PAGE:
I do think it would be good if parents would do that work without making their children, [without] dragging them through it though. I get a bit… I’m not very good at working with other trans people’s parents. I think [it’s] because my parents are very good. I think because my parents are very cool people. My approach is always, to parents, this is something really important for you to do on your own while your child’s going through one of the hardest moments they’ll ever go through in their life. Like, it’s really important to sometimes separate those groups a little bit.
I don’t think that we are really born with a, this is what gender looks like. But I feel like maybe we are born with a blank slate with gender written on it and then we fill in whatever it is. Like, I feel not many people have no internal sense of gender even from a very, very young [age]. And it seems to be something that kind of happens, but it gets filled in so differently based on all kinds of things. So, I wonder if we are born a blank slate, but it’s a blank slate that’s labeled, like we are born [as] a collection of blank slates.
RITA: Have you come across people who have transitioned who do mourn the identity that was once apportioned to them, which they’ve actively decided to change?
LENA: Yeah, it depends. I think so. I think a lot of people will have things that they mourn in terms of like, oh, this is going to be very hard for me to do now. I personally don’t feel safe doing a lot of traveling anymore. I used to travel a lot and there’s some places where I would only travel with people that I trust now. I feel like there’s certain places I necessarily wouldn’t travel alone. I never used to think about that, I was like I’ll go anywhere. So, for me, that’s very annoying. But it depends on what you relate to your gender, right? There are some people who will mourn, you know, oh, I can never do this, eat this food anymore, because they gender it so intensely in their minds. I think that’s very funny. People are like, I can never drink beer again. I think you can. But I think that it’s just a symptom of how silly some of the things we gender in society are, you know. Like we see everything’s just gendered. We have gendered advertising on bread, like on absolutely everything. I think a lot of people do that. Some people more than others. For a lot of trans people, the experience of coming to terms with themselves is more one of euphoria and it’s the opposite. They’re able to lift themselves out of this state of mourning, [from] things that they’ll never get to experience, [and] be like, no, I can experience them.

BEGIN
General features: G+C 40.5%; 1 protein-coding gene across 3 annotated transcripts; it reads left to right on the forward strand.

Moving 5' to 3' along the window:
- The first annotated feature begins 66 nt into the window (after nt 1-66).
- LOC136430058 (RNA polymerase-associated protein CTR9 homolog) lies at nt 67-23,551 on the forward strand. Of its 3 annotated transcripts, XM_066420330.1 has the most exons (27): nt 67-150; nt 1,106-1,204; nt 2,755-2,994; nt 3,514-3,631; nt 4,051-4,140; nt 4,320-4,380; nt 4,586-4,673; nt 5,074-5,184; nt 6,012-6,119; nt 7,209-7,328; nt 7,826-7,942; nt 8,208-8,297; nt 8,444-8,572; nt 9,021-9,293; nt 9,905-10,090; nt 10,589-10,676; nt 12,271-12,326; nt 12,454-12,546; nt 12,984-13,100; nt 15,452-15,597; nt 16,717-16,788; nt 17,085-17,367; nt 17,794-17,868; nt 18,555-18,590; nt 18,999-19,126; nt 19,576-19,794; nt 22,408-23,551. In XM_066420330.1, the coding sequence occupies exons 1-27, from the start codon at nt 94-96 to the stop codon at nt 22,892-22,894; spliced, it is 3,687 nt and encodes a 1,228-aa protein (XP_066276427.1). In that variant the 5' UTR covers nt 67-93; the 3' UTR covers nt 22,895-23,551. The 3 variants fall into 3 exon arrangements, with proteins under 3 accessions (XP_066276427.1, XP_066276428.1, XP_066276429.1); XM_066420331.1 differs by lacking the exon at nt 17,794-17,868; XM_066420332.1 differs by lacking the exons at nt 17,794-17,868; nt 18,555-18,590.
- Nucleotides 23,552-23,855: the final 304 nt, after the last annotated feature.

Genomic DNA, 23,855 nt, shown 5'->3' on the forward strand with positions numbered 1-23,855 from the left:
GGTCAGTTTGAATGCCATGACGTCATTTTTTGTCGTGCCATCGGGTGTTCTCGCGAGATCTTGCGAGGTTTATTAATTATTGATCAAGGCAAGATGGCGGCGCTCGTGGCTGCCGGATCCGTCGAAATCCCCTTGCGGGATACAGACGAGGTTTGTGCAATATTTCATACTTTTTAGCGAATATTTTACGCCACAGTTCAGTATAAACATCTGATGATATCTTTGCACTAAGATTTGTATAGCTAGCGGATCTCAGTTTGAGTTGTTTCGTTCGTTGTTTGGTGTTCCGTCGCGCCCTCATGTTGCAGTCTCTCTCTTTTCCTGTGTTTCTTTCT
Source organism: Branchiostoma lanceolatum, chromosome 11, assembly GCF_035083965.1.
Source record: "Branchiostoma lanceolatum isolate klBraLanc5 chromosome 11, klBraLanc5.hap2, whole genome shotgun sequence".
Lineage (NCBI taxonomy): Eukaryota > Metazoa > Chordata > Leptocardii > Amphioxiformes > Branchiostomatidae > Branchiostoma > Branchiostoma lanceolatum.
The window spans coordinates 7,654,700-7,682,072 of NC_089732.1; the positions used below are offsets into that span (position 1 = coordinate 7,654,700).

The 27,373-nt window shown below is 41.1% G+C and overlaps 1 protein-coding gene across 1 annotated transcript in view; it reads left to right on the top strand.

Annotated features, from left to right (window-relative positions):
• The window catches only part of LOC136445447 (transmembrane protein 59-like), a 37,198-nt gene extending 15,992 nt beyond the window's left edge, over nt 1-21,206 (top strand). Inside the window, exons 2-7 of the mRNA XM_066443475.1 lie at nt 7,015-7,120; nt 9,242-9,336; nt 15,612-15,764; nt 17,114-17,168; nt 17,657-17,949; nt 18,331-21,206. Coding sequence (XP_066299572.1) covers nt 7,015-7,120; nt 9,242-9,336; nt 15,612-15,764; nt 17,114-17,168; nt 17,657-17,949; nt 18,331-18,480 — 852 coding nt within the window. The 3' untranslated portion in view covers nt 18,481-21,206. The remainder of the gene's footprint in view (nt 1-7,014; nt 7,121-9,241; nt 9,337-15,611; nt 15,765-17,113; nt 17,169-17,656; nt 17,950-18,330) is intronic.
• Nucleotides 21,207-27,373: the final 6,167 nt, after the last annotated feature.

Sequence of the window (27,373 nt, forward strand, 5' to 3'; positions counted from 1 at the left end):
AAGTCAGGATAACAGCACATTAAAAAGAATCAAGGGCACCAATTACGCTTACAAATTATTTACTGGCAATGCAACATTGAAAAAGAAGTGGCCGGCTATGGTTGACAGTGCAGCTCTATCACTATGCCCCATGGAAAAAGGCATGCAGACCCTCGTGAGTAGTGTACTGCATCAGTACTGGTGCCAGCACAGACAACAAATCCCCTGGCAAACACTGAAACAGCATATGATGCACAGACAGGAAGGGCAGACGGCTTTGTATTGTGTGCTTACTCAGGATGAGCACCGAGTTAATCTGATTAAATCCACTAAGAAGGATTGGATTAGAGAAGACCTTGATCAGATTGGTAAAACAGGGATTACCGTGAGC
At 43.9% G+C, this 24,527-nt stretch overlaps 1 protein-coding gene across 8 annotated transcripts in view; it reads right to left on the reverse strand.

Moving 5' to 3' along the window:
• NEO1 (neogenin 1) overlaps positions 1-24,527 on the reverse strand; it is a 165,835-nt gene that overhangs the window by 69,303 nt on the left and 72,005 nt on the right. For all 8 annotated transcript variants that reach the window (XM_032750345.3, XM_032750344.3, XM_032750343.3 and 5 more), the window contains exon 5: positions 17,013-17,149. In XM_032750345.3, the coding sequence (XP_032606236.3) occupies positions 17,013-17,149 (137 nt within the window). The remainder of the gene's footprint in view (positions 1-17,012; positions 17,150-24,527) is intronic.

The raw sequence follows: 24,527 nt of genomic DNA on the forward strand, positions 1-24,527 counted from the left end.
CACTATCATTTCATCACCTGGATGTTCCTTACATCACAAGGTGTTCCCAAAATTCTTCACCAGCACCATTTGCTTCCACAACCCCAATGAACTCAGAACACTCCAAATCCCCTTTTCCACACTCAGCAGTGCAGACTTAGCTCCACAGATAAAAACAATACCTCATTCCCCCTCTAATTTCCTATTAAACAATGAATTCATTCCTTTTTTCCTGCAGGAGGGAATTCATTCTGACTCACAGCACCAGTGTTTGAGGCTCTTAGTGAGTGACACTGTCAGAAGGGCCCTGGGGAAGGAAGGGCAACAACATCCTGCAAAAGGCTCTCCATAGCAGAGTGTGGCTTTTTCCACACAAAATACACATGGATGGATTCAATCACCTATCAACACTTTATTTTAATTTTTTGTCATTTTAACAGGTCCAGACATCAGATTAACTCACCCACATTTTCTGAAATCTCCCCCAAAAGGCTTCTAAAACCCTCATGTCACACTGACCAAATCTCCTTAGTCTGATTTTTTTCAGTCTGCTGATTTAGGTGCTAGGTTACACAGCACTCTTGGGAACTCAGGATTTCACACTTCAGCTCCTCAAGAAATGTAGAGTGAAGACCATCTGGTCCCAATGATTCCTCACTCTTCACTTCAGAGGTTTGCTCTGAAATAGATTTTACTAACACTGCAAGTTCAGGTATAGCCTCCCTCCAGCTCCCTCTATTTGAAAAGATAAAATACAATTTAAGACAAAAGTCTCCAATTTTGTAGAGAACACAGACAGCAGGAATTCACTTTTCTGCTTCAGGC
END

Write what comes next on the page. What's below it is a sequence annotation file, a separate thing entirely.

RITA: So, marginalised communities often feel that they need to retreat into their own community because nobody else actually understands outside. You know, death and dying within a community that already feels pressured, is [that] something that reverts then into a private place rather than a public responsibility?